Home Forums Let’s Talk Photography Tips, tricks, and secrets to your perfect photograph.

Viewing 7 posts - 1 through 7 (of 7 total)
  • Author
  • #9867

    Let’s be productive on this website and share the tips and tricks we have learned along the way that have been most useful and helpful to you.

    One of my favorite tricks that a fellow photographer taught me was that in order to photograph a newborn well, place the mother or father, (possibly sibling) underneither the newborn and drape the fabric over them and rest the newborn on their stomach.

    Please add your own to the list!


    Learn how to shoot in Manual, and ONLY Manual.

    Never, ever, ever, ever EVER use your body flash. Invest in your equipment and purchase an off camera flash.

    Don’t be afraid to learn something new. I learn new things about my D600 every day. Recently I somehow jammed up my sensor and I was not properly exposing images during a shoot. I pulled out my phone where I keep my digital copy of the manual and found out how to reset my body to factory settings. A few tweaks to the Manual settings and I was good to go.

    If you have to ‘salvage’ an image in post, don’t use it.

    Avoid over editing and overuse of actions. Learn how to create your own and practice to find YOUR style.



    Why shoot manual? I just don’t see the point when a camera has a very sophisticated light meter. If you want to control aperture there is aperture priority just like there is shutter priority if you need to maintain a minimum shutterspeed. It is a bit like manual focus, while it certainly works the majority of the time your camera will do a better job of it than you can.

    My tip would be that if you have an emotional attachment to a photo for whatever reason you won’t be the best person to judge if it is a great shot.


    I agree about shooting in Manual. It’s important to learn the more minute detailing for settings. Does this mean you only ever shoot in it? No. I think most people learning should dive in and use the presets (Aperture Priority, Shutter Priority) when they need to fall back or shoot quickly. Take the time to shoot in manual when you have it. I think everyone should know how to use their camera well in manual.

    As for the “salvaging” things, that I disagree. There are plenty of photos thatr are either underexposed/overexposed SOOC that make for great images thanks to RAW storing so much data. Thanks to advances in editing software, you can even fix grain left over from improper exposures. While many great photographers have beautiful images even SOOC, they’ll still admit to sometimes forgetting to change their settings and will repair an image that’s still lovely.


    I should have responded on my laptop but I had left it in my studio. My initial post was typed out on my phone so it may have came off short and abrupt, my apologies. 🙂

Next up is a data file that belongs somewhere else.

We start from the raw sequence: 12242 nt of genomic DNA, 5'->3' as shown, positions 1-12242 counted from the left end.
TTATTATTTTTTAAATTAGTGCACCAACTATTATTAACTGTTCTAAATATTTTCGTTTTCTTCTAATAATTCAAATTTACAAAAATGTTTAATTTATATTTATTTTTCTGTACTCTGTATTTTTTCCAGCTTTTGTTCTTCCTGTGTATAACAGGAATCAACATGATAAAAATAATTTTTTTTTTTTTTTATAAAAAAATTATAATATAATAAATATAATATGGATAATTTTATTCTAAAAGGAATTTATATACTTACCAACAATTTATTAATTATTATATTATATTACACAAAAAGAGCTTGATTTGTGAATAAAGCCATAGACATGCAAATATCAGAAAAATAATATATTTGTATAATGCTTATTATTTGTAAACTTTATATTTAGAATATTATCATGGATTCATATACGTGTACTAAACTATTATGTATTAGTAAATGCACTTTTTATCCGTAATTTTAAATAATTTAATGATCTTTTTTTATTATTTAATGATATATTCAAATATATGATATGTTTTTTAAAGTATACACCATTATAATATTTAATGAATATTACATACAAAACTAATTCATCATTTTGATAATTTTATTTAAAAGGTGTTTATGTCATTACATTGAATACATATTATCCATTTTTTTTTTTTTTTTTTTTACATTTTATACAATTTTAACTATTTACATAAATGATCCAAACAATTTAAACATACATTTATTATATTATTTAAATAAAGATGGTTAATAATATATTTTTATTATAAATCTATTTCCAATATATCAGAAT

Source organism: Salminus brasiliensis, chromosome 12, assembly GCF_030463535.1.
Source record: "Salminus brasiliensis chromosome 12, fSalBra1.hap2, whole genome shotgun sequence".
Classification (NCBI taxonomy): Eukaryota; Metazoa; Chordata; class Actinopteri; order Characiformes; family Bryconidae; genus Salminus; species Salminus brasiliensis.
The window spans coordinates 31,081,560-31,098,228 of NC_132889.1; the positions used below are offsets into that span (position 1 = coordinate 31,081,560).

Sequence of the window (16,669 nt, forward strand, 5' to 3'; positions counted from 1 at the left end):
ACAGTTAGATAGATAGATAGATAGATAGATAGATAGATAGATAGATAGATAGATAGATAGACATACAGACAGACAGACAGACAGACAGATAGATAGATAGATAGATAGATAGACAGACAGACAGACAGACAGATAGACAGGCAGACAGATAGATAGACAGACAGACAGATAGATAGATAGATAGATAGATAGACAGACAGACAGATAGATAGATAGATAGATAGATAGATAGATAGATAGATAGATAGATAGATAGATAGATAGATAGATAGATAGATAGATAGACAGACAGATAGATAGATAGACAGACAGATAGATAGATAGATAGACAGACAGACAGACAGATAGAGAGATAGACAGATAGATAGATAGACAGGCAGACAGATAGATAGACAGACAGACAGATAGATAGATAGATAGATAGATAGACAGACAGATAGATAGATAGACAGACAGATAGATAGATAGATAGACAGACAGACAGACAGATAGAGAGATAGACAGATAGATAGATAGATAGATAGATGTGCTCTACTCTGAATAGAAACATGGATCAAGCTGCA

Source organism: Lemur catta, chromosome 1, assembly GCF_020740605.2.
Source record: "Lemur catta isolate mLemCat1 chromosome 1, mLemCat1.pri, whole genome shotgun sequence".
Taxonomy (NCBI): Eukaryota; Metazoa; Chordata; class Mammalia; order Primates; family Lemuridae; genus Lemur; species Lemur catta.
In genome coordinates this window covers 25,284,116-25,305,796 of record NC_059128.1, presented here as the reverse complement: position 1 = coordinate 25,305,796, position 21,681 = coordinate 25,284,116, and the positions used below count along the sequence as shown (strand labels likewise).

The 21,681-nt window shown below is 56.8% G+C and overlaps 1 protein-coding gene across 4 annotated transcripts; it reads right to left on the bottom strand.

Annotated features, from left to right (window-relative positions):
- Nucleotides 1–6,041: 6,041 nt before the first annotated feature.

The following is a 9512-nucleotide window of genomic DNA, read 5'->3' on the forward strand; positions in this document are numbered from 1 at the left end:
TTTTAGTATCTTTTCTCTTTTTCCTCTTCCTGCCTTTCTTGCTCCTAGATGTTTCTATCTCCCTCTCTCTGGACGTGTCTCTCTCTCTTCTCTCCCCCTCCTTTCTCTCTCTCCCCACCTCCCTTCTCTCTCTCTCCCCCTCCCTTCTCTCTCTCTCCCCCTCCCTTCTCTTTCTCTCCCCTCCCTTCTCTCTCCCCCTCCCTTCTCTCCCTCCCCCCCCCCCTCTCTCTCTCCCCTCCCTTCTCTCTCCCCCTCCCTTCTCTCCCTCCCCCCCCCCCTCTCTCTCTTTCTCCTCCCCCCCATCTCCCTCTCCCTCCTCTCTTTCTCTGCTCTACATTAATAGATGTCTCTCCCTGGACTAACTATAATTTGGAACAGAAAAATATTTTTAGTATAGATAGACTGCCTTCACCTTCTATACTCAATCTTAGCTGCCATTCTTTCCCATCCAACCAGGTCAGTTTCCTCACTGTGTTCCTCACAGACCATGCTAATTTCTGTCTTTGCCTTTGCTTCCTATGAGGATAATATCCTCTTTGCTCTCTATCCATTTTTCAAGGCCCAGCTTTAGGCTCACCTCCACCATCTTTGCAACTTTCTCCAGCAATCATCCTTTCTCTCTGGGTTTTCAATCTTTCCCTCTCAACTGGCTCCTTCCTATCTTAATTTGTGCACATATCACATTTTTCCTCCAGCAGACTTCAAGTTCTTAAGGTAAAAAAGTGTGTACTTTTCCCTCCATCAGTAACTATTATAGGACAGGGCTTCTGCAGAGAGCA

In my opinion, shooting in Manual is the best way to learn your camera. Many bad photographers don’t realize what aperture is or how shutter speed affects a moving shot. There was a local photographer I spoke with recently who said when she is shooting fast moving objects, she switches over to the “sport” scene mode because she doesn’t know how to do it on her camera.
    How do you do this as a profession and not know how? That’s like not knowing where your hazard lights are on your car. I’m not nagging about shooting in Scene so much as nagging about the lack of knowledge of the fancy camera that cost a couple thousand dollars.

    I shoot primarily in Manual, but I utilize my Aperture Priority and Shutter Priority.  On rare occasion do I shoot in any other mode. It’s a personal preference, and I’m sure you can achieve the same shooting in Auto Mode + RAW, but I like knowing I have that control over the image.

    As for ‘salvaging’ images, there are simply some images that cannot be saved. I learned this the hard way. I had to shoot where we were fighting for light during winter hours.  The images were beautiful, but horribly underexposed. The grain from trying to bring up the light was noticeable even after processing and no matter what I did with the RAW file, it just continued to look worse. That’s when I learned to schedule outdoor winter portraits significantly earlier in the day. If you have to jump through hoops to fix* an image, chances are that it’s not going to turn out to be something worth putting on your client’s wall. Granted, I don’t nail every shot, and shooting in RAW helps me keep a consistency in my images.

    *fix does not refer to composite images or adjustments such as head swapping. 😉





    Haha, I’ll give you a tip — Learn your entire camera and how to use ALL the functions that it provides. Otherwise you’ll have no idea how HANDY AV and TV modes can be.


Viewing 7 posts - 1 through 7 (of 7 total)
  • You must be logged in to reply to this topic.